Books / Reviews | ESSENTIAL READING FOR JAPANOPHILES

‘The Shooting Gallery’ reveals Yuko Tsushima’s existential feminism

by Kris Kosaka

Special To The Japan Times

Critically acclaimed, and winner of both the Kawabata and the Tanizaki awards, Yuko Tsushima lacerates with wisdom and uncomfortable truths. Translated by Geraldine Harcourt in 1988, “The Shooting Gallery” is a compilation of Tsushima’s early short stories, largely based on her experiences as a single mother.

Travel with the weary mother of two boys as she finds strength at a run-down, touristy shooting gallery in the title story; explore the jealousy within the supernatural realm in “The Chrysanthemum Beetle”; or venture into the magical realist world of a city park that harbors the abandoned and unwanted in “The Silent Traders.”

The Shooting Gallery, by Yuko Tsushima, Translated by Geraldine Harcourt.
138 pages
New Directions, Fiction.

Tsushima’s multilayered perspective creates a dreamily textured landscape that only sharpens the realistic perspectives of her characters. Here, one mother purposely falls into a daydream to escape the demands of motherhood: “one day my back will sprout a pair of lance-shaped wings, which will begin to beat, my body will visibly expand, and when the metamorphosis is complete I’ll be a dragon that ascends, spiraling to heaven.”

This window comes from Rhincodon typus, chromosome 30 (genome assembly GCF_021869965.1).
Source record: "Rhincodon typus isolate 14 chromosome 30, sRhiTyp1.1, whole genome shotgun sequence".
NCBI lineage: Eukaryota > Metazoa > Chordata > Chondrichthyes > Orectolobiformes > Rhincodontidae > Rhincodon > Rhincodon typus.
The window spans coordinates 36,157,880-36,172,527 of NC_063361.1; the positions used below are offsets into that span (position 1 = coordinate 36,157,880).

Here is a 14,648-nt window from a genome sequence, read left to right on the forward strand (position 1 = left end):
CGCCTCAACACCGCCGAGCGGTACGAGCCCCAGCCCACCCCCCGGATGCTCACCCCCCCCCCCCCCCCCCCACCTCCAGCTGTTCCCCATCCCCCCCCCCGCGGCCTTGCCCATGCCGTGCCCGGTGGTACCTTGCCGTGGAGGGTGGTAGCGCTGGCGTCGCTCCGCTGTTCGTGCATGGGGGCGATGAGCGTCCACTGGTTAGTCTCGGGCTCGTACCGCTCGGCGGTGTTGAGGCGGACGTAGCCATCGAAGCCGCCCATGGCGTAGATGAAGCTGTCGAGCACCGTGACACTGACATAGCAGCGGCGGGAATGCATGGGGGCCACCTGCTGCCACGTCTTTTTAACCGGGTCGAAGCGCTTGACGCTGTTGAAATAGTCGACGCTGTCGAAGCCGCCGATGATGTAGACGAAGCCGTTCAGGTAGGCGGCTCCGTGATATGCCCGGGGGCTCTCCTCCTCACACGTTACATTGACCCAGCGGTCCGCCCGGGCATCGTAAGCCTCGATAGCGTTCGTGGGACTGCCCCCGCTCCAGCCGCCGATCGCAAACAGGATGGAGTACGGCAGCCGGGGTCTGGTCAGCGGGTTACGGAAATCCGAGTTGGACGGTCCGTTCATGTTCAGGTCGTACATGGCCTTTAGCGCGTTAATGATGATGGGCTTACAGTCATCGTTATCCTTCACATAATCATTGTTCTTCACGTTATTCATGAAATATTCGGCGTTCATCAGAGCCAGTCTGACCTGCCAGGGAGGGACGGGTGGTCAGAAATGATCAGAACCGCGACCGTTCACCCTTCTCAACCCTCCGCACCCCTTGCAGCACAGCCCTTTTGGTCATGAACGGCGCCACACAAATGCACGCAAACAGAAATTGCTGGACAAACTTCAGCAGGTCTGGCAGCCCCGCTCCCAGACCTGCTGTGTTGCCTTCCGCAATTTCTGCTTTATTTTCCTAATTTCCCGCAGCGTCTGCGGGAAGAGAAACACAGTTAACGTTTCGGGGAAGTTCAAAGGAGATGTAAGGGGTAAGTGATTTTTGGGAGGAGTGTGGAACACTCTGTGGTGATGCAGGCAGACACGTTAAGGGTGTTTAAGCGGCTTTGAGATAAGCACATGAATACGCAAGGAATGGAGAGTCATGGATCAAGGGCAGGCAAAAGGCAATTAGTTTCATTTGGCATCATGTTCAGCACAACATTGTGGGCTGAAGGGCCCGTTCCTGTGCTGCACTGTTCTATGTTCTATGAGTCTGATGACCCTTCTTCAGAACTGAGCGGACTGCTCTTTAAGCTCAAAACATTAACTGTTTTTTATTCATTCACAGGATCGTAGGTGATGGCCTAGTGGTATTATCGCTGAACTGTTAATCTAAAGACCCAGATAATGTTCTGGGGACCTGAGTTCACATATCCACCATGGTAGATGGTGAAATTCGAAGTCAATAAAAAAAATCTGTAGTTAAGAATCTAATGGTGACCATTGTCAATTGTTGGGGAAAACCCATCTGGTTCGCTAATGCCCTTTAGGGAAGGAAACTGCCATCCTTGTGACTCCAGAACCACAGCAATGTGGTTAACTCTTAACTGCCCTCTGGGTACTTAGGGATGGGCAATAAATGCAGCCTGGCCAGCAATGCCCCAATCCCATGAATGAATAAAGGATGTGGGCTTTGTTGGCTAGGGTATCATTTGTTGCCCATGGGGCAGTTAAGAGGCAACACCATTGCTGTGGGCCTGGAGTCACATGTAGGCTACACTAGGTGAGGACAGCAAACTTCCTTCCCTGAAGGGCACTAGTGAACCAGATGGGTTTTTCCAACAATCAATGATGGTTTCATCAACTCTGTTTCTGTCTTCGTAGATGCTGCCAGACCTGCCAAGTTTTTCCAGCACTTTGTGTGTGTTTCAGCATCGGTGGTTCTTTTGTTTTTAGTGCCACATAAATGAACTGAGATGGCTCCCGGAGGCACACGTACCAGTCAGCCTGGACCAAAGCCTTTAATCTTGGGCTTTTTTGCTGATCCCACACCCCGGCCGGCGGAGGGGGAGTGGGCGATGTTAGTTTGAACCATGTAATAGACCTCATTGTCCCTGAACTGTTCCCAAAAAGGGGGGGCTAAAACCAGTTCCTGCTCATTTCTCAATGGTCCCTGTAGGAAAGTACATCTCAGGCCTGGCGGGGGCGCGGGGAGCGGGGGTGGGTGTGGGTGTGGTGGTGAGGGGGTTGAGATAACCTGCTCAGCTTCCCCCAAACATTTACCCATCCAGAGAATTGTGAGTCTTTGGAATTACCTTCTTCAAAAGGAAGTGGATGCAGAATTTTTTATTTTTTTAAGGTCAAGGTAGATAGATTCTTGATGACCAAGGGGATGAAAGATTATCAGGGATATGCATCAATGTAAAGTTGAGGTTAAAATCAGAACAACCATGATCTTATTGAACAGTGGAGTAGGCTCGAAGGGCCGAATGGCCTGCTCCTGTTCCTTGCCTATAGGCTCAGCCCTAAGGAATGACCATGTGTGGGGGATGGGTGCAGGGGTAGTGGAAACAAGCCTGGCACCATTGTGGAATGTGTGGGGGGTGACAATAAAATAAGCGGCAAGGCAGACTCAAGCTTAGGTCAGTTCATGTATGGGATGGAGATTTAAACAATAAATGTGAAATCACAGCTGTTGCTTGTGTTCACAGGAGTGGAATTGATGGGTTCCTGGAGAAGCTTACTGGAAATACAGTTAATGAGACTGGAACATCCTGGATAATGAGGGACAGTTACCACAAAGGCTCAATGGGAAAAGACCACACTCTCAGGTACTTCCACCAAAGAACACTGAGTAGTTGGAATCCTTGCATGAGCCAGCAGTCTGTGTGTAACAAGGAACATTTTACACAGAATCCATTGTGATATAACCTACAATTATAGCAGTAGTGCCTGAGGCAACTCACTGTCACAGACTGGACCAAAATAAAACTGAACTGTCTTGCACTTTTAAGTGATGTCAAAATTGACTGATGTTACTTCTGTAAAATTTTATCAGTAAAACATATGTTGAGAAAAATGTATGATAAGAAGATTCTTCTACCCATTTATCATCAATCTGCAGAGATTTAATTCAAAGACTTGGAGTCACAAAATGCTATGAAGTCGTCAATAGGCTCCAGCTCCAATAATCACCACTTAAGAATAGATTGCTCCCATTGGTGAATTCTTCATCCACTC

These are stories that cut deeply, and remain etched into your memory long after the last page.

Largely billed as a feminist writer, Tsushima evades any label, her fiction transcends gender to focus on the existential loneliness that is at the heart of humanity.

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